I had some really amazing teachers when I was at school.
Mrs Strugnell, Chemistry. Her dry wit was legendary. She made me love Chemistry. Mrs Irwin, French. The way she used to laugh with all her heart and soul at her own jokes was infectious. She also really cared for all of her students. Mrs Fleming, Physics. She didn’t tolerate fools and there were a lot of fools in my class. Her heart was far bigger than her occasional bite. Miss Williamson, Mrs Prekop and Mrs Compton, Biology. They were just lovely, even despite the fact that Mrs Compton was not that happy at our Epic Field Trip Pillow Fight. Mr Richardson, RE, was an absolute gentleman. He knew how to make sure you knew your 836-936 verses of the Bible. He also threw in the odd slide show on the Holy Land if you could persuade him. We frequently persuaded him. Mr Hamilton, History. He inspired me to love History at the age of eleven with the story of Sir Walter Raleigh. He had a huge impact on me personally. George Barclay (Legend) allowed us to do what we wanted as long as we threw the discus in the summer, jumped a wee bit and attempted to run. I never ran that fast or that far, but many of my friends definitely did. We simply loved athletics. Alan Marsh, ‘the gaffer,’ told us to ‘shoot when we see the whites of their eyes.’ It was an inspirational talk that nearly saw me score from the half-way line. I didn’t do much after that, but Mr Marsh will always hold the highest award that I can bestow upon him. Best Coach!!! I really appreciated Mrs Lennox’s no nonsense approach to teaching English. She taught you how to succeed and gave you all the right advice and guidance.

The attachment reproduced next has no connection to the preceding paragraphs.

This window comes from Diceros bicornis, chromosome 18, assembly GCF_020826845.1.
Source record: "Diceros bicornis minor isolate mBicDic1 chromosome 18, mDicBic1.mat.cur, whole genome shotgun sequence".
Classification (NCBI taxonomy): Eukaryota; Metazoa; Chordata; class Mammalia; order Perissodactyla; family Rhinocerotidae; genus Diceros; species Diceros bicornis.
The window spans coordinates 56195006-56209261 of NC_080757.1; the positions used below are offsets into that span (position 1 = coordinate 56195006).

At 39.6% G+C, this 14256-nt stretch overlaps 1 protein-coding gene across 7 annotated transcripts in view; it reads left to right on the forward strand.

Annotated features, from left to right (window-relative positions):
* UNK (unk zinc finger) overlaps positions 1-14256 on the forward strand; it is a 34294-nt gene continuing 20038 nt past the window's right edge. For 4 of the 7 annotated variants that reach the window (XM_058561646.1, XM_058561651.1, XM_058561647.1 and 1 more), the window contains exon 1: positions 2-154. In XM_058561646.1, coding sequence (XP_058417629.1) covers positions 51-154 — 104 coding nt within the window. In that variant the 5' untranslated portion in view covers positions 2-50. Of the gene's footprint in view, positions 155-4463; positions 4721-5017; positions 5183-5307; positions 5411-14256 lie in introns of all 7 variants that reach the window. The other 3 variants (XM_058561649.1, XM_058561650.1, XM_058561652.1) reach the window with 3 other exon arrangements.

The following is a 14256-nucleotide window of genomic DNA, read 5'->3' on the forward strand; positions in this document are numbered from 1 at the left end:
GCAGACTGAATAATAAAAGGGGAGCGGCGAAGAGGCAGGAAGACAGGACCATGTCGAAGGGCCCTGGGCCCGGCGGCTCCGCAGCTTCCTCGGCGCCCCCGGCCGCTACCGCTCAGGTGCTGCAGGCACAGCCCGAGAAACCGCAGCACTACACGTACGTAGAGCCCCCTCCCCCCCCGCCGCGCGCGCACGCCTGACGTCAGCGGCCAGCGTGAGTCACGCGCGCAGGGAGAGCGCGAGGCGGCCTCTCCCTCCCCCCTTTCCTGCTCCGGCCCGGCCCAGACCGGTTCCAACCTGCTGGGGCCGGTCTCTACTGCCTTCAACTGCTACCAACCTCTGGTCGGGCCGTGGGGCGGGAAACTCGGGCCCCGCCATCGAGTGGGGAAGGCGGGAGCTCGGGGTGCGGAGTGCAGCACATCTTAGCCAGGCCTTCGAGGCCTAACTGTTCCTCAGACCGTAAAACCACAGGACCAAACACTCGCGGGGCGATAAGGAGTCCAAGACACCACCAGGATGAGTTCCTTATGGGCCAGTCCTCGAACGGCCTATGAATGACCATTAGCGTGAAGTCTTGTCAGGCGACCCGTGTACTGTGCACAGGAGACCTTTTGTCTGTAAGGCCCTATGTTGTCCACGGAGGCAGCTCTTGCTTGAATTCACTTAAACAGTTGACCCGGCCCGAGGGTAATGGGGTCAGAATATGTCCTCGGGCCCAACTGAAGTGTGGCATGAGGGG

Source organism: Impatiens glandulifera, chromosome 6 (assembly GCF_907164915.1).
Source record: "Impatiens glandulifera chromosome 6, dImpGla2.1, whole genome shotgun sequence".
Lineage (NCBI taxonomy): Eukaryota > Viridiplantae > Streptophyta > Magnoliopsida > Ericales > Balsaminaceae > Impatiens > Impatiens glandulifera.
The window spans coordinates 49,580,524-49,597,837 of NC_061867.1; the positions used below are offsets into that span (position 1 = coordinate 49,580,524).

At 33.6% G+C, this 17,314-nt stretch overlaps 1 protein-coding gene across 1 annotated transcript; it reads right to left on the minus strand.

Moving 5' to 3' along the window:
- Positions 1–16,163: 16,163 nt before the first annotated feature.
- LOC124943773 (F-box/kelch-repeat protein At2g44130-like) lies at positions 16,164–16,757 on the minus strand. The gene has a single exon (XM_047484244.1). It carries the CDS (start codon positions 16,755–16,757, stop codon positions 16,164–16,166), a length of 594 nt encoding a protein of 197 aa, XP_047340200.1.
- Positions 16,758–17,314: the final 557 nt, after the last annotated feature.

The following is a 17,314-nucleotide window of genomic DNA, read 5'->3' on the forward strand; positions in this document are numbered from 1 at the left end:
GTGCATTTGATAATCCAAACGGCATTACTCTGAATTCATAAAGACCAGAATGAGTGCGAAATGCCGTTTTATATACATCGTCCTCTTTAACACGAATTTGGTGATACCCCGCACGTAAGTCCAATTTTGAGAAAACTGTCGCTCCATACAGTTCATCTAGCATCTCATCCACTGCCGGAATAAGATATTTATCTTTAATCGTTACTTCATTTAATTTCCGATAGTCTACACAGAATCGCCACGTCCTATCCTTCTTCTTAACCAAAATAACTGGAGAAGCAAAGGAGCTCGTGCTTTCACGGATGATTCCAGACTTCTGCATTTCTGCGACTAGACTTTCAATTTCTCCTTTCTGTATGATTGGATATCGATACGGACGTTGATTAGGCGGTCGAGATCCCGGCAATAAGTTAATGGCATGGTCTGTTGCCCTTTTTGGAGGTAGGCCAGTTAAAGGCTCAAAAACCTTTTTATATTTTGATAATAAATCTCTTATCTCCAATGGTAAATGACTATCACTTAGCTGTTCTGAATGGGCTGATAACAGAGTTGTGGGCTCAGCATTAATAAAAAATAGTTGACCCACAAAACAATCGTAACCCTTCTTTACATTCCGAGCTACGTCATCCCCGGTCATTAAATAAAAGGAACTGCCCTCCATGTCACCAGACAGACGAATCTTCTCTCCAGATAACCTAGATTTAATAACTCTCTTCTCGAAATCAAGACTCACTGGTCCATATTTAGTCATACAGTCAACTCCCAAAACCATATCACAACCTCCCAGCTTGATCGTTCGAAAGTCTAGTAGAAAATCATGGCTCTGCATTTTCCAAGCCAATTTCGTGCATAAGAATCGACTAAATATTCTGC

And so, we arrive at the Awards Ceremony for the best Teacher at Cookstown High School, 1985-1992. All were shortlisted. The Award is shared. Mrs Black, Maths. She always had a belief in me. I will always remember the day I achieved 100% in a Mathematics examination. Of course, there was no great fanfare, but Mrs Black had a way of making you feel a great sense of achievement. She is the reason that I was able to do Higher Maths. I always respected her and never grumbled as she paced the room and swooped down on my many mistakes. She was a very talented teacher. She shares the award with Mr Gaffney, the greatest English and Drama teacher that we will never forget. He was the ultimate human, friendly, warm and, at times, on the edge, some would say, always on the edge. He threw his whole self into teaching and did everything to inspire those assembled in front of him. It didn’t always work but he tried everything. He educated me and twenty years of students on the music that mattered. The one time I met him since I left school, in a second-hand book shop, he was telling me the books that I should buy and read. He gave us many a drama and allowed us all to act in the highly ambitious Arthur Miller play, The Crucible. Goodness. I think I was pretty awful. At least I was given the chance to give it a go. Mrs Black and Mr Gaffney were both fabulous in their own way.
There were several reasons why I wanted to enter teaching. There were more than a few who inspired me.